NCC granted permission for transfer of shares in parent company Lycra Group

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Amsterdam, 24 June 2022

The Netherlands Commercial Court (NCC) - Court in Summary Proceedings - granted permission yesterday for the transfer of the shares in Eagle Super Global Holding BV, a holding company of a group of subsidiairies of the Lycra Group. The shares were pledged to Eagle Ultimate Global Holding BV (the pledgor). Pursuant to article 3:251(1) of the Dutch Civil Code (DCC), Credit Suisse (Singapore Branch) sought an order permitting the sale of the shares to the secured creditors in a private transaction.

Enforcement of the pledge

The judge and the clerk dealing with the case

Under Dutch law, where a debtor is in default on his payment obligations, the pledgee is entitled to enforce the pledge securing these obligations, and sell the collateral in a public auction. But to sell the collateral (here: pledged shares) in a private sale permission from the Court is required (article 3:251(1) DCC). In these proceedings Credit Suisse requested the Court to grant such permission.

No violation of article 1 First Protocol ECHR

The Court ruled that a sale of pledged shares under article 3:251 DCC does not constitute a violation of article 1 First Protocol to the European Convention on Human Rights. Article 3:251 DCC satisfies the requirement of lawfulness: it is sufficiently accessible, precise, foreseeable in its application, and compatible with the rule of law, as it strikes a fair balance between the interests at stake. The interference also pursues a legitimate aim: it serves to protect the rights of the creditors.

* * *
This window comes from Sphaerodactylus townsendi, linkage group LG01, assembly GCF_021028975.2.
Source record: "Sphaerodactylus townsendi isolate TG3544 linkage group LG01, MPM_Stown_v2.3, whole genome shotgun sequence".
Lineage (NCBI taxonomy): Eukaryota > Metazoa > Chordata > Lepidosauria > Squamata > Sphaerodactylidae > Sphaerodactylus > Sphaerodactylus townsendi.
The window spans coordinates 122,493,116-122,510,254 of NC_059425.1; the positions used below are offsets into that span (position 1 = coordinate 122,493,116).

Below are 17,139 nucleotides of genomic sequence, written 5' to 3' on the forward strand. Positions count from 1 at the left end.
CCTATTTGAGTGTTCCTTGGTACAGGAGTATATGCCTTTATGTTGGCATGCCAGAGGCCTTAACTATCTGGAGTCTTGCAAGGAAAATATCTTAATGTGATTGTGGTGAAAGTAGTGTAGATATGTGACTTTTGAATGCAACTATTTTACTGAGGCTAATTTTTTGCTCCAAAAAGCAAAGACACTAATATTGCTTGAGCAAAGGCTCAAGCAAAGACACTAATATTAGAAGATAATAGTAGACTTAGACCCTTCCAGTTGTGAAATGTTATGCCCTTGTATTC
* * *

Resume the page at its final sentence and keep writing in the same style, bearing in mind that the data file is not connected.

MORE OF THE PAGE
In default

The debtor (the parent company of the pledgor) is in default under the Facilities Agreement. The default is also ‘continuing’. There is no evidence that Credit Suisse waived the default in writing or that it waived the non-waiver clause in the Facilities Agreement. Therefore, the Court assumes that the Estoppel defence, raised in proceedings pending in Hong Kong, will fail. This brings the Court to the conclusion that there is not a sufficient reason to stay these proceedings and to await the outcome of the Hong Kong proceedings.

Maximum value

The Court ruled that the proposed private sale would deliver maximum value for the pledged shares and granted the permission requested.